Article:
Comparison of health-related quality of life between patients with end-stage ankle and hip arthrosis

ArticleinThe Journal of Bone and Joint Surgery 90(3):499-505 · April 2008with15 Reads
DOI: 10.2106/JBJS.F.01299 · Source: PubMed
End-stage ankle arthrosis is one of the leading causes of chronic disability in North America. Information on this condition is limited. The amount of pain and the reduction in health-related quality of life and function have not been quantified with use of universal outcome measures. The purpose of the present study was to compare the extent of pain, loss of function, and health-related quality of life in two cohorts of patients waiting for the surgical treatment of end-stage ankle or hip arthrosis. One hundred and thirty patients with end-stage ankle arthrosis who were awaiting total ankle arthroplasty or ankle arthrodesis were recruited through a Canadian Orthopaedic Foot and Ankle Society multicenter study. All patients prospectively completed the Short Form-36 (SF-36) generic outcome instrument. This cohort was compared with a similar cohort of 130 patients with end-stage hip arthrosis, randomly selected from an existing prospective joint replacement database, who had completed an SF-36 questionnaire prospectively from 2000 to 2005. In both groups, the scores for all SF-36 subscales were approximately two standard deviations below normal population scores. Patients with ankle arthrosis had significantly worse mental component summary scores (p < 0.05), role-physical scores (p < 0.05), and general health scores (p < 0.05). Patients with hip arthrosis reported significantly lower physical function scores (p < 0.05), although the SF-36 physical component summary score was not significantly different between the two groups. The SF-36 physical component summary, bodily pain, vitality, role-emotional, social functioning, and mental health subscale scores were equally affected in both cohorts. The mental and physical disability associated with end-stage ankle arthrosis is at least as severe as that associated with end-stage hip arthrosis.
    • "Symptomatic ankle osteoarthritis (OA) is a condition that causes major disability, has a similar impact on quality of life to that of end stage cardiac failure [1] and end stage hip OA [2]. The current demand incidence of ankle OA has been estimated to be 47.7 per 100,000 in the United Kingdom [3]. "
    [Show abstract] [Hide abstract] ABSTRACT: The optimum way to manage patients with bilateral ankle arthritis (AA) is unclear. This review was performed to report the midterm satisfaction and functional outcome of a series of patients who have undergone bilateral staged ankle arthrodesis. Eight patients, median age 68.5 yrs (range 59-80) were followed-up for a median of 58.5 months (range 24-100). All fusions united in a median time of 12.8 weeks (range 10-19) Their median AOFAS hindfoot score was 79.5 (range 71-90). Six patients (75%) were very satisfied, one was satisfied, and the other neither satisfied nor dissatisfied. Two patients developed symptomatic subtalar arthritis requiring subtalar fusion. This is the first study to report the outcome of bilateral AA independent to that of unilateral AA. Bilateral AA appears to give patients a good functional result with high patient reported satisfaction into the medium term. Copyright © 2014 European Foot and Ankle Society. Published by Elsevier Ltd. All rights reserved.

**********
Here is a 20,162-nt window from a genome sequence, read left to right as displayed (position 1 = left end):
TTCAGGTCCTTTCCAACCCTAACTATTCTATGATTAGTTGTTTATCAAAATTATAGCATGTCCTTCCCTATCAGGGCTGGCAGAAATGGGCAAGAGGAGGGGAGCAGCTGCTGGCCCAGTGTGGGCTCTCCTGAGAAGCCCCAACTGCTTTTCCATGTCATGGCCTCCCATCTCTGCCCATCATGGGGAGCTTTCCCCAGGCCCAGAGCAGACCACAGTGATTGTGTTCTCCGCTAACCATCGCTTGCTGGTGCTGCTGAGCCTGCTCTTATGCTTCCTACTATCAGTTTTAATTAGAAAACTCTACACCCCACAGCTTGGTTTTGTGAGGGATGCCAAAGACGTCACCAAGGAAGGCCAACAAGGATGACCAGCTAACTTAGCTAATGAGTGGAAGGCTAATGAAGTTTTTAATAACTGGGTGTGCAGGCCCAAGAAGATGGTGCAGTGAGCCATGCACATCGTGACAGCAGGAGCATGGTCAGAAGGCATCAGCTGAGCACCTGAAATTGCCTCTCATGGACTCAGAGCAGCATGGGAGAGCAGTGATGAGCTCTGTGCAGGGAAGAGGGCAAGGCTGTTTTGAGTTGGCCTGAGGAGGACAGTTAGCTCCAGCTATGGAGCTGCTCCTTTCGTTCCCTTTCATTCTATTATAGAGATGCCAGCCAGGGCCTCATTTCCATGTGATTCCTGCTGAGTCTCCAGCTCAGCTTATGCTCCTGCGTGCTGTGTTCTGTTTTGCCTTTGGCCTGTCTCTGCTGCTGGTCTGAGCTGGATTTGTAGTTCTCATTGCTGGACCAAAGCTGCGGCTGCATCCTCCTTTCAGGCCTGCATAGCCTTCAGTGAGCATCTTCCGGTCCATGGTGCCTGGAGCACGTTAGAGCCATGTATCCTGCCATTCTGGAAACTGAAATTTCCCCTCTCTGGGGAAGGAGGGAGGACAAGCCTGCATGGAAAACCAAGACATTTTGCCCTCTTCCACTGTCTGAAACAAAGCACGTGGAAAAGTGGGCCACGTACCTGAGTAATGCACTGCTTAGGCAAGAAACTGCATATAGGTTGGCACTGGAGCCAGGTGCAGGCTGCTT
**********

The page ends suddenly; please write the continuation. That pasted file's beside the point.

Full-text · Article · Sep 2015
    • "End-stage ankle arthritis is a debilitating condition that may lead to severe pain, functional disability, and limb deformity [3]. Glazebrook et al. [10] reported that the mental and physical disabilities caused by end-stage ankle arthritis were at least as severe as those observed in patients with end-stage hip arthritis. Patients with ankle arthritis often present with concomitant hindfoot deformity, which may involve the tibiotalar and subtalar joints [16]. "
    [Show abstract] [Hide abstract] ABSTRACT: Patients with ankle arthritis often present with concomitant hindfoot deformity, which may involve the tibiotalar and subtalar joints. However, the possible compensatory mechanisms of these two mechanically linked joints are not well known.
    Full-text · Article · Oct 2014
    • "A recent study has shown that patients with advanced ankle arthritis have reduced health related quality of life with Short Form 36 (SF-36) scores that are 2 standard deviations (SD) below a normal population. This study also reported that the disruption of health related quality of life and physical function are as severe as that in patients with advanced hip arthritis [1]. Management of advanced ankle arthritis that is recalcitrant to non-surgical methods has traditionally been fusion surgery. "
    [Show abstract] [Hide abstract] ABSTRACT: Advanced ankle arthritis is a disabling chronic condition associated with severe pain, deformity, disruption of physical function and quality of life. Ankle arthrodesis has long been used as a successful treatment for advanced ankle arthritis. Total ankle replacement is a fast growing alternative to arthrodesis as it preserves joint mobility and function with good pain relief. Longer term outcome studies showing better survival rates with improved implant and instrumentation designs further fuel this revival of interest in total ankle replacement. This article reviews the evolution of total ankle replacement implants and instrumentation in addressing the various challenges in ankle replacement.
    Full-text · Article · Jul 2014
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